I really enjoyed using this. Filling and heating are easy, you even get a measuring gauge to tell you how much water to put in. It takes a little more than the promised 5 seconds to heat up, but not much and you do get about 20 minutes of strong steam cleaning which is usually enough for a kitchen floor. The handle is... ok, but probably the reason it scores a 4 rather than a 5. It's a little cumbersome, and you need a firm grip to keep pressing the steam button. However, the cleaning power it has after that makes up for it. I have used it on my kitchen and bathroom floors and they are looking good. It cleans most stains and even took the sticker that (ahem) some 8 year old had left as a sign of love that hadn't shifted no matter what I did. The heat is very strong and the steam barely has a chance to condense before it evaporates. Certainly, I had no puddles of water on the floor. As long as the steamer is heated up fully, it basically has no water, only steam.
There's a useful little triangle that you slip on over the microfibre cover that means you can use this on your carpets, too. I refreshed my living room carpet and it did give the fibres new life. The stains were loosened enough so that, between the steam cleaner and a drop of Vanish spot remover, they have really faded. The carpet smelt fresh, too. I'm working my way around the house now, refreshing carpets as I go.
Its small footprint (less than a foot in either direction) means that the cleaner sits very quietly in my cupboard, ready for use. I haven't quite got rid of my mop bucket, yet, but the mop is sad and lonely, and very worried about eviction...
Comment Comments (3) | Permalink | Most recent comment: May 26, 2013 9:32 AM BST


Divergent (Divergent, Book 1)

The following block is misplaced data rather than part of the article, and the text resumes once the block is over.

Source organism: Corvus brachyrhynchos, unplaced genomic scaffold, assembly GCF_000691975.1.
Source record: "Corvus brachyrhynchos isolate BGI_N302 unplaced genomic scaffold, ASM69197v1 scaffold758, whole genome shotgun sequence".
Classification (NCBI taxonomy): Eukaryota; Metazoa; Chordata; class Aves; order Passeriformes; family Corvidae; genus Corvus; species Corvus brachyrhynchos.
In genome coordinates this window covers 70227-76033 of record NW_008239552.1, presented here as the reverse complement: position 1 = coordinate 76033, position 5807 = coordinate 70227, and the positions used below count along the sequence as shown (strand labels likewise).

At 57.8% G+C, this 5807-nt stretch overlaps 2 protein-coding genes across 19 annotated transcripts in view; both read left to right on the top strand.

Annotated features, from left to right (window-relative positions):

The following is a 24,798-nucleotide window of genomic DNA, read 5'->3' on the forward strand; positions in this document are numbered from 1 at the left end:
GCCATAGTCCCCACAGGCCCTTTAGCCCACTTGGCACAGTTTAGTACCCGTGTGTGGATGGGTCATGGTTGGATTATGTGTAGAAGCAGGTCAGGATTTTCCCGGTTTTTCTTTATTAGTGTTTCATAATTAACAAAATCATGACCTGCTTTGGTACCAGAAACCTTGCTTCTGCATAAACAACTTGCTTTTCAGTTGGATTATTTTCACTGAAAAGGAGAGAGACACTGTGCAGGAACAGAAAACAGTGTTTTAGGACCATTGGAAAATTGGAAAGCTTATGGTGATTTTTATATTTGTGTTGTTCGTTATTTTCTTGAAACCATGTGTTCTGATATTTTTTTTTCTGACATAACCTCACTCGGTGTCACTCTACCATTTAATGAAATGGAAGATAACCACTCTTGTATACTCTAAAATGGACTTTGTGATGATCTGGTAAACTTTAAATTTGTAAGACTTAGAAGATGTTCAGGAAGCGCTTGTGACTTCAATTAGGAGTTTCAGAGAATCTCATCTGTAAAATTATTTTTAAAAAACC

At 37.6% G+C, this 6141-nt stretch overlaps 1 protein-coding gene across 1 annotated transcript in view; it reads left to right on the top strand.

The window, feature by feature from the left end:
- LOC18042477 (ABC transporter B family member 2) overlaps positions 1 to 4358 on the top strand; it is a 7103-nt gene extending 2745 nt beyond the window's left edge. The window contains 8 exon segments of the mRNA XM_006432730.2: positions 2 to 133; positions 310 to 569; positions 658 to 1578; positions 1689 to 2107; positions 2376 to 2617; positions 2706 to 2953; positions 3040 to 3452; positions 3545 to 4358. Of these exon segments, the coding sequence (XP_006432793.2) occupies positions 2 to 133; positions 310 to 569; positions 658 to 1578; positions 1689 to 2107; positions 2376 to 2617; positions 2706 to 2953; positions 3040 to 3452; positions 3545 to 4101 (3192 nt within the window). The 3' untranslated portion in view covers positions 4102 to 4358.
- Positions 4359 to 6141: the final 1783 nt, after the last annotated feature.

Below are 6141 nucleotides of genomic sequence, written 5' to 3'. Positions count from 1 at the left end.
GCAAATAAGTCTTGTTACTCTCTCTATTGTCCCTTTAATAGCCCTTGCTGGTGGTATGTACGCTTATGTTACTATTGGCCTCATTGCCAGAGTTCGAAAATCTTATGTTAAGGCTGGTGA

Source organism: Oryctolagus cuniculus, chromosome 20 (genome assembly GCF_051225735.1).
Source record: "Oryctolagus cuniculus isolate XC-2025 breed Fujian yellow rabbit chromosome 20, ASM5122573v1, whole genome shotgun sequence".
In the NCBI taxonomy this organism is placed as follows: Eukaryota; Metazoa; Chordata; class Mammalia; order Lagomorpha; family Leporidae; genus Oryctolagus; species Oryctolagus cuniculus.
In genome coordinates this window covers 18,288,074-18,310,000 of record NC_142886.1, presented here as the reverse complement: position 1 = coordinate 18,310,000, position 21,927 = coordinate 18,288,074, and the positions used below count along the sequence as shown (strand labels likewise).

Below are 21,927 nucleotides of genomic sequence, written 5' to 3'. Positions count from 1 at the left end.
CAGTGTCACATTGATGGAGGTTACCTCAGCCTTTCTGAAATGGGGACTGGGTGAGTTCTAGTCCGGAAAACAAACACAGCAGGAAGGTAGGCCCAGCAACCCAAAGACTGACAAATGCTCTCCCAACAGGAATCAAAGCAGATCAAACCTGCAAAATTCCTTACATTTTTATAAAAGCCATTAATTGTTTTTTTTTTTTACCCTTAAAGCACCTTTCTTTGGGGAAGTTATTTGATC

Divergent (Divergent, Book 1)
by Veronica Roth
Edition: Paperback

5.0 out of 5 stars All divergent thinkers form a line...., 21 April 2011
Customer review from the Amazon Vine Programme (What's this?)
There's a real trend at the moment for more feminine science fiction/fantasy books after the massive success of Twilight and this book sits firmly on the shelf next to The Host and Delirium as an example of romance and fantasy combined. It is, like those books, a cracking read for mid-teenage girls. I read it, cried and passed it on to my 15 year old nieces who read it and cried. As an example of how good it is, they are prepared to buy their own copy!
The basic premise is that in a future world, all adults are required to chose a group to belong to based on their main brain trait, so that unbearably honest people go to join the candours, very unselfish thinkers join the abnegation division and so on. Changing which area you are in means losing all contact with your family, changing district, clothes, friends and especially how you live. The Abnegations are in charge because it made sense o put in charge the people who don't want to line their own pockets but want to work for others, and so the civilisation goes. The book is about Beatrice and her decision to go against everything and leave the Abnegations to join the Dauntless. They're the mad ones who jump off trains and see bravery as the best virtue. There's adventure, romance, political intrigue and more in what is a very readable and enticing book,and one I couldn't put down until I'd finished it. Looking forward to the next in the series (as are my nieces!)


The 100 Thing Challenge: How I Got Rid of Almost Everything, Remade My Life, and Regained My Soul
The 100 Thing Challenge: How I Got Rid of Almost Everything, Remade My Life, and Regained My Soul
by Dave Bruno
Edition: Paperback
Price: £9.99

12 of 14 people found the following review helpful
5.0 out of 5 stars He's just this guy, you know,, 21 Mar 2011